Renewing the epics of preserving ethnic culture_Xinhua
Actors perform at the Xinjiang Museum in Urumqi, northwest China’s Xinjiang Uyghur Autonomous Region, May 16, 2022. (Xinhua/Zhou Ye)
BEIJING, July 20 (Xinhua) — On July 13, epic performer Jangnur Turganbay and his young apprentice performed the Kyrgyz ethnic epic “Manas” at the Museum of Xinjiang Uyghur Autonomous Region, welcoming special guest President Chinese Xi Jinping.
Xi, also general secretary of the Communist Party of China Central Committee and chairman of the Central Military Commission, witnessed their performance during an inspection tour in Xinjiang.
The main plot of “Manas” revolves around the heroic deeds of the eponymous protagonist and his descendants. Consisting of myths, folk tales, customs and idioms of the Kyrgyz ethnic group, the vast epic is considered an “encyclopedia” of Kyrgyz ethnic culture. It has been transmitted orally since the 16th century.
Due to its rich content, running the epic can take a lot of time. Impressed by Jangnur Turganbay’s performance, Xi asked, “How long can you play the epic?”
“For a whole day and night,” said Jangnur Turganbay proudly. Now in his 50s, he has 30 years of experience performing “Manas.”
“I can only play 60 minutes,” said Jangnur Turganbay’s apprentice Yvmvtale Etekul modestly. Now a schoolboy, he has been learning the epic since the age of three.
“It’s already impressive!” said Xi, encouraging the 14-year-old.
“Manas” isn’t the first traditional ethnic epic the Chinese president has dabbled in. In 2019, during his visit to north China’s Inner Mongolia Autonomous Region, Xi enjoyed a performance of “the epic of King Gesar”.
Hailed as “the Homeric epics of the Orient”, the historical epic recounts the deeds of the legendary 11th-century hero, King Gesar, who fought evil and helped the weak.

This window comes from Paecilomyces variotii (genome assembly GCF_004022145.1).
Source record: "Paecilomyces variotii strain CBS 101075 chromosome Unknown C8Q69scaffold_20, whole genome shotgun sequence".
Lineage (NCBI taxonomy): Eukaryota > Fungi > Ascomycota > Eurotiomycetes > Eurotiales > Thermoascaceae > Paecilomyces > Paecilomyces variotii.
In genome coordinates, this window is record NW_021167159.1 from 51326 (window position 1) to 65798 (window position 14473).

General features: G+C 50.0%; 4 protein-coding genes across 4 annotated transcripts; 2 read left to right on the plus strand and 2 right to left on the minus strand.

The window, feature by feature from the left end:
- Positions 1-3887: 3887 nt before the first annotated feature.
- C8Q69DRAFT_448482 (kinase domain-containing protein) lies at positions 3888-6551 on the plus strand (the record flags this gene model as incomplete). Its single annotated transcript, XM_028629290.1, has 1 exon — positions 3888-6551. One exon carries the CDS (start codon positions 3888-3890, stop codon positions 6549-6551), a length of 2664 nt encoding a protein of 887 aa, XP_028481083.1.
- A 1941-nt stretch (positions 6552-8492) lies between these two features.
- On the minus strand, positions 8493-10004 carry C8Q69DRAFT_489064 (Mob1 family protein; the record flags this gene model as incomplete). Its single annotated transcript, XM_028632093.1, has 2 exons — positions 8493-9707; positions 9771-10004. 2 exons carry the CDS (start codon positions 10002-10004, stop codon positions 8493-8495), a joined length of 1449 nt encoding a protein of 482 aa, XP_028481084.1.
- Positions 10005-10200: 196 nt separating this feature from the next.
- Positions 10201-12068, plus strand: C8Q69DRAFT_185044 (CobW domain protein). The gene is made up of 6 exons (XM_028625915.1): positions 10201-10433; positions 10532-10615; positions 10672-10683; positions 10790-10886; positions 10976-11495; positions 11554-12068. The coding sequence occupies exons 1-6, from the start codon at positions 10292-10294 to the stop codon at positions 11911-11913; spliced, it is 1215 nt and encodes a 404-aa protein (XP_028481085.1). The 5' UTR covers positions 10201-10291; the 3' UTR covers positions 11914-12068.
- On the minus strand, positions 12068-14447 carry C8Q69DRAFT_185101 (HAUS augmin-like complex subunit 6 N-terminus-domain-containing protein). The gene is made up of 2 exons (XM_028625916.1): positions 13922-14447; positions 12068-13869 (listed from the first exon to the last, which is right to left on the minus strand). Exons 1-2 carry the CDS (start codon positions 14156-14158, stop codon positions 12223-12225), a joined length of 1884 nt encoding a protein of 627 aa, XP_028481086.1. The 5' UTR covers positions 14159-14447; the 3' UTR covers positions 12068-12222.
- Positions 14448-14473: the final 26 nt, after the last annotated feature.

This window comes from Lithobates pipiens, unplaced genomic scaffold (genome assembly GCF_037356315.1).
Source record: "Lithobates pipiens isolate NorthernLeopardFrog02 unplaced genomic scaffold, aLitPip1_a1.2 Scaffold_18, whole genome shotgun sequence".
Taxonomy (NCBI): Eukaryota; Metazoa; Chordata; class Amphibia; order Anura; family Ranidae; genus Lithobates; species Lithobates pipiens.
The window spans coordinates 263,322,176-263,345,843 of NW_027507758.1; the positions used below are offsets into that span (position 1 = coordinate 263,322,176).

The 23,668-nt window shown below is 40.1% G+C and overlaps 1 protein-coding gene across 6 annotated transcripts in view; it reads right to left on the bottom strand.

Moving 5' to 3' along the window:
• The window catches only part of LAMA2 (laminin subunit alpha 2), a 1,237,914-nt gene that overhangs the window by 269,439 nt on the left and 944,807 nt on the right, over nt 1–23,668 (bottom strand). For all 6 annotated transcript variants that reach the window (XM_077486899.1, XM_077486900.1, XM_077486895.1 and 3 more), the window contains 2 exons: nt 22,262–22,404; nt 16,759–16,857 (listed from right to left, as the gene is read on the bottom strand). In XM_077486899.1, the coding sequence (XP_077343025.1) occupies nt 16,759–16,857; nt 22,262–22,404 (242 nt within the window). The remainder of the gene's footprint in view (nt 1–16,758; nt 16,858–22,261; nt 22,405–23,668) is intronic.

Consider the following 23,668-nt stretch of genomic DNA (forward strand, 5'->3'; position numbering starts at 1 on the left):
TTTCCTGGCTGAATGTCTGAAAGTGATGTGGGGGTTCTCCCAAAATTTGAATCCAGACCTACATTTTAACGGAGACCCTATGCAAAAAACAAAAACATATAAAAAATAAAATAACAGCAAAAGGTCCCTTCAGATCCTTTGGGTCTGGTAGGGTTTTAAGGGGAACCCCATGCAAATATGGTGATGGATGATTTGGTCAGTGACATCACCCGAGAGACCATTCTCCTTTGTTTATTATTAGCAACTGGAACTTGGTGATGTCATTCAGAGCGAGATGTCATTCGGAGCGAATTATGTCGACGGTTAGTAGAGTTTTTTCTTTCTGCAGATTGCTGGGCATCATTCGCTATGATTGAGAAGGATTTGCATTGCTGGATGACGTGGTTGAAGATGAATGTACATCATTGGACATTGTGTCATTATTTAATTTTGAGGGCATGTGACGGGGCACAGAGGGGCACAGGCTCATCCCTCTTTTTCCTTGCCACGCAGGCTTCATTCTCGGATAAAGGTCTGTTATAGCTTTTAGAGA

When talking with the artists, Xi stressed that great attention should be paid to preserving and inheriting the cultures of ethnic minority groups.
Also in 2019, when addressing a gathering to honor national role models of ethnic unity and progress, Xi specifically mentioned “Manas,” “Epic of King Gesar,” and “Jangar,” a heroic epic of the Mongolian ethnic group. The three epics, all designated as national intangible cultural heritage, are considered equally important cultural works of ethnic minority groups.
Xi said inclusiveness is the reason for the brilliance, expansiveness and depth of Chinese culture. The cultures of all ethnic groups have illuminated and inspired each other, and Chinese culture has remained fresh and vibrant over the years. These are the source of our strong cultural confidence today, Xi said.
Over the years, the Chinese president’s attention to ethnic culture has repeatedly manifested itself in his inspections. Besides epics, Xi also learned traditional Miao embroidery and sustainable Tibetan carpet weaving techniques. Many of these ethnic cultural achievements have been designated as national intangible cultural heritage, which facilitates their inheritance and preservation.
During his trip to Xinjiang, Xi again stressed that Chinese civilization is vast and deep, has a long history dating back to ancient times, and is composed of outstanding cultures from all its ethnic groups.
When Xi asked Jangnur Turganbay about his expectations, the performer said, “I want to introduce the epic to the whole world.”
“It should be,” Xi acknowledged, noting that epics are not only the possessions of ethnic minority groups, but also valuable treasures in the vault of Chinese culture.
Efforts should be made to better preserve and transmit intangible cultural heritage and keep alive the excellent traditional cultures of all ethnic groups, Xi said. ■